A paradoxical recovery technique

Drawing of a man looking over his right shoulder with a pained expression.

I liked Yelizaveta Nersesova’s blog article, 5 Steps To Recovering From Tango Injuries. I wanted to answer her call for ideas from others, and this article resulted.

Nice list of helpful strategies for healing injuries! Thank you.

I have discovered a technique, based on the NLP (Neurolinguistic Programming) “headache” cure. I find it simple and effective.

Before describing the technique, here’s an example of what can happen. A person gets out of bed and an ankle feels painful and weird. Was it overuse, or did they sleep in a strange position? They start worrying the body part AND themselves. “What’s wrong there?” “What do I need to do?” “How long will this go on?” All the while, they hobble around the house favoring the “injured” part.

They are now supporting the disabled use of the part. For “part”, think of a backache, stiff neck, muscle spasm, odd pain anywhere. Even an itch that wants scratching!

We want to break the state of our connection to the unfavorable use of our body. My technique is to think/feel that same part — in the opposite side of my body!

In the “good” part I try with earnest effort to recreate the feeling calling for attention from the “bad” part. We hope the good part feels fine. I ask myself, “What would have to change for it to feel more like the other (bad) part?”

“Whoa! David, won’t that make two bad parts?”

No. The good part, because it is closer to our natural state, wins. Indeed, I often feel that the good part is teaching the bad part what it needs to get back in alignment with healthy use.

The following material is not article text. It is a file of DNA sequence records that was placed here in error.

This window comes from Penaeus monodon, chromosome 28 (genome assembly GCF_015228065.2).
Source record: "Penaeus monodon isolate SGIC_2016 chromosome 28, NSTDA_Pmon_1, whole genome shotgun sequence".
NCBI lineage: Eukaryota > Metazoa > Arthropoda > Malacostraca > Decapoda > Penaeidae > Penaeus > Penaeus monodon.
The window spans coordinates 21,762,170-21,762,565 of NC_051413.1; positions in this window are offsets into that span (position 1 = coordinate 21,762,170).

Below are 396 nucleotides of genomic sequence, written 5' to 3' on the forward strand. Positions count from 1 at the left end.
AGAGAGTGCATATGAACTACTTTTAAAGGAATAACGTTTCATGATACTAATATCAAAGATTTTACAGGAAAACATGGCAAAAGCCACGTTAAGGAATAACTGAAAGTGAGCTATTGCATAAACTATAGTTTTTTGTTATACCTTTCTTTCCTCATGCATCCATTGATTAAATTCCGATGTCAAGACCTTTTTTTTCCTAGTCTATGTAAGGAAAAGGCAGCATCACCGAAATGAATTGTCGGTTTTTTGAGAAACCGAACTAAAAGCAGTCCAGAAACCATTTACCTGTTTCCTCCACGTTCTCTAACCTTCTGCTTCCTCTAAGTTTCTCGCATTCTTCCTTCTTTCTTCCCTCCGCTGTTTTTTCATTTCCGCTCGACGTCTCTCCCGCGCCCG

Here is a personal example. From an old weight-lifting injury, I have a recurring muscle spasm in the area of one upper trapezius. It comes back with no clear provocation. At random intervals, sometimes after long dormant periods.

In the past I tried all kinds of recovery. Rest. Special rehabilitation exercises. Trigger therapy. Heat. Cold. Vibration. The pain spot would grow in intensity and size as I fretted over it. It often lasted a couple of weeks, until it seemed to “tire itself out” and fade away.


Now, when it calls for my attention, I instead send all my attention to the corresponding spot on the other side. I try to be as precise as I can about placement, size, shape, energy, and so forth. Most often, in a few seconds, sometimes with a few repetitions, the issue leaves my awareness. I’m comfortable and functional again.

Detailed examination of feelings in the good part seems to reprogram the bad part.

Sounds strange, I know. I’ve found it quite reliable.

How might we connect that to the Argentine tango: learning, dancing, teaching? In my experience and opinion, we give too much attention to the bad parts. Like a muscle knot. The more we worry over it, the tighter it becomes. Instead, I try to ask, “If my teacher/partner/I don’t like that, what do we like? What could work well to do what I want?”
We explore the good parts that work well for us. Seeking to extend, expand, adapt, reduce, change them to inform the “bad part”.

I’ve found it quite helpful.

(Image credit: Excerpt of Drawing: Expressions of emotion, hate or jealousy, anger, desire, physical pain. From Encyclopedie. Art Institute Chicago. A work made of etching with engraving on cream laid paper. CC0 Public Domain Designation)

It felt better than the video

My Quora answer to: Why I never understand what’s wrong with my dancing? I am sharp, feeling the music, not stiff, shows good emotion while dancing but when I record to have a look at it, it looks so awkward. is it due to less space, camera quality or outfit?”